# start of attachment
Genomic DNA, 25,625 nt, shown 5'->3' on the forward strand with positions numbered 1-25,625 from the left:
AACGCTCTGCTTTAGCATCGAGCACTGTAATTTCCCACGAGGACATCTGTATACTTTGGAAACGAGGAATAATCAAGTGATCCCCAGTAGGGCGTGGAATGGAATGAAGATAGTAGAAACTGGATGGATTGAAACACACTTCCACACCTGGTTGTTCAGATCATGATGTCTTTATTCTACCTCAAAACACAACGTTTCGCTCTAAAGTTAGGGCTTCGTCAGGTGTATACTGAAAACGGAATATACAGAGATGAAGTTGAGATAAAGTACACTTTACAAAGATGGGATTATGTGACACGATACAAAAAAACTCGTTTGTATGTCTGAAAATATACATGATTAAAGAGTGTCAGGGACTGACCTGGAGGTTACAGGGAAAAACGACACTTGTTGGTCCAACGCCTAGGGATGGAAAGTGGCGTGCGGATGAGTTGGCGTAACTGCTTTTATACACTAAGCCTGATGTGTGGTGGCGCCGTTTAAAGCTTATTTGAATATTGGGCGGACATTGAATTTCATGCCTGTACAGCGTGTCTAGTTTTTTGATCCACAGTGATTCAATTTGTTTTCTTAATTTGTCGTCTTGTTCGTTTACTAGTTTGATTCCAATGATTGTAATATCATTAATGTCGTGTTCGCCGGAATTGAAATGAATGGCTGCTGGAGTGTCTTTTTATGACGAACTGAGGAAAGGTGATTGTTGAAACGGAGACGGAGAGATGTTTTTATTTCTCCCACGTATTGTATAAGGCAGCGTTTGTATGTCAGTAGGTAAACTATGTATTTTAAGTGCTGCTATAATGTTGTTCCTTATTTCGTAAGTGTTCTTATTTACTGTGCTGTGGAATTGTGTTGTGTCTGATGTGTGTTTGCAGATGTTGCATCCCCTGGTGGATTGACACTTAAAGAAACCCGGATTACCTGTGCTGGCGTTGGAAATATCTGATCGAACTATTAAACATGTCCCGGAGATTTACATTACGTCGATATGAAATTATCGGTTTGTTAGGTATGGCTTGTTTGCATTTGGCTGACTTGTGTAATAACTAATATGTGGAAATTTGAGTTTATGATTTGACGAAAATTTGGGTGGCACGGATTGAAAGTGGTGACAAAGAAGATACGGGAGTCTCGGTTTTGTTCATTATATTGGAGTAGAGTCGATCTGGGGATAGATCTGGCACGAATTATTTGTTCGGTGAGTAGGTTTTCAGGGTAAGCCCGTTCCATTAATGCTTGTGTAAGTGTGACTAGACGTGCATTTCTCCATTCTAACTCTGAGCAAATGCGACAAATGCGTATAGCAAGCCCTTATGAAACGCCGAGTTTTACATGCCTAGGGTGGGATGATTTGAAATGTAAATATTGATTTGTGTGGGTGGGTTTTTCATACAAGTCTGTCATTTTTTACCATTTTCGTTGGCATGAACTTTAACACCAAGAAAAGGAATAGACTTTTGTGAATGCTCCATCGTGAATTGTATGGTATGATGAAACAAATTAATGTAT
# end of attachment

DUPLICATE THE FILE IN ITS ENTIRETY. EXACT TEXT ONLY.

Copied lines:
Genomic DNA, 25,625 nt, shown 5'->3' on the forward strand with positions numbered 1-25,625 from the left:
AACGCTCTGCTTTAGCATCGAGCACTGTAATTTCCCACGAGGACATCTGTATACTTTGGAAACGAGGAATAATCAAGTGATCCCCAGTAGGGCGTGGAATGGAATGAAGATAGTAGAAACTGGATGGATTGAAACACACTTCCACACCTGGTTGTTCAGATCATGATGTCTTTATTCTACCTCAAAACACAACGTTTCGCTCTAAAGTTAGGGCTTCGTCAGGTGTATACTGAAAACGGAATATACAGAGATGAAGTTGAGATAAAGTACACTTTACAAAGATGGGATTATGTGACACGATACAAAAAAACTCGTTTGTATGTCTGAAAATATACATGATTAAAGAGTGTCAGGGACTGACCTGGAGGTTACAGGGAAAAACGACACTTGTTGGTCCAACGCCTAGGGATGGAAAGTGGCGTGCGGATGAGTTGGCGTAACTGCTTTTATACACTAAGCCTGATGTGTGGTGGCGCCGTTTAAAGCTTATTTGAATATTGGGCGGACATTGAATTTCATGCCTGTACAGCGTGTCTAGTTTTTTGATCCACAGTGATTCAATTTGTTTTCTTAATTTGTCGTCTTGTTCGTTTACTAGTTTGATTCCAATGATTGTAATATCATTAATGTCGTGTTCGCCGGAATTGAAATGAATGGCTGCTGGAGTGTCTTTTTATGACGAACTGAGGAAAGGTGATTGTTGAAACGGAGACGGAGAGATGTTTTTATTTCTCCCACGTATTGTATAAGGCAGCGTTTGTATGTCAGTAGGTAAACTATGTATTTTAAGTGCTGCTATAATGTTGTTCCTTATTTCGTAAGTGTTCTTATTTACTGTGCTGTGGAATTGTGTTGTGTCTGATGTGTGTTTGCAGATGTTGCATCCCCTGGTGGATTGACACTTAAAGAAACCCGGATTACCTGTGCTGGCGTTGGAAATATCTGATCGAACTATTAAACATGTCCCGGAGATTTACATTACGTCGATATGAAATTATCGGTTTGTTAGGTATGGCTTGTTTGCATTTGGCTGACTTGTGTAATAACTAATATGTGGAAATTTGAGTTTATGATTTGACGAAAATTTGGGTGGCACGGATTGAAAGTGGTGACAAAGAAGATACGGGAGTCTCGGTTTTGTTCATTATATTGGAGTAGAGTCGATCTGGGGATAGATCTGGCACGAATTATTTGTTCGGTGAGTAGGTTTTCAGGGTAAGCCCGTTCCATTAATGCTTGTGTAAGTGTGACTAGACGTGCATTTCTCCATTCTAACTCTGAGCAAATGCGACAAATGCGTATAGCAAGCCCTTATGAAACGCCGAGTTTTACATGCCTAGGGTGGGATGATTTGAAATGTAAATATTGATTTGTGTGGGTGGGTTTTTCATACAAGTCTGTCATTTTTTACCATTTTCGTTGGCATGAACTTTAACACCAAGAAAAGGAATAGACTTTTGTGAATGCTCCATCGTGAATTGTATGGTATGATGAAACAAATTAATGTAT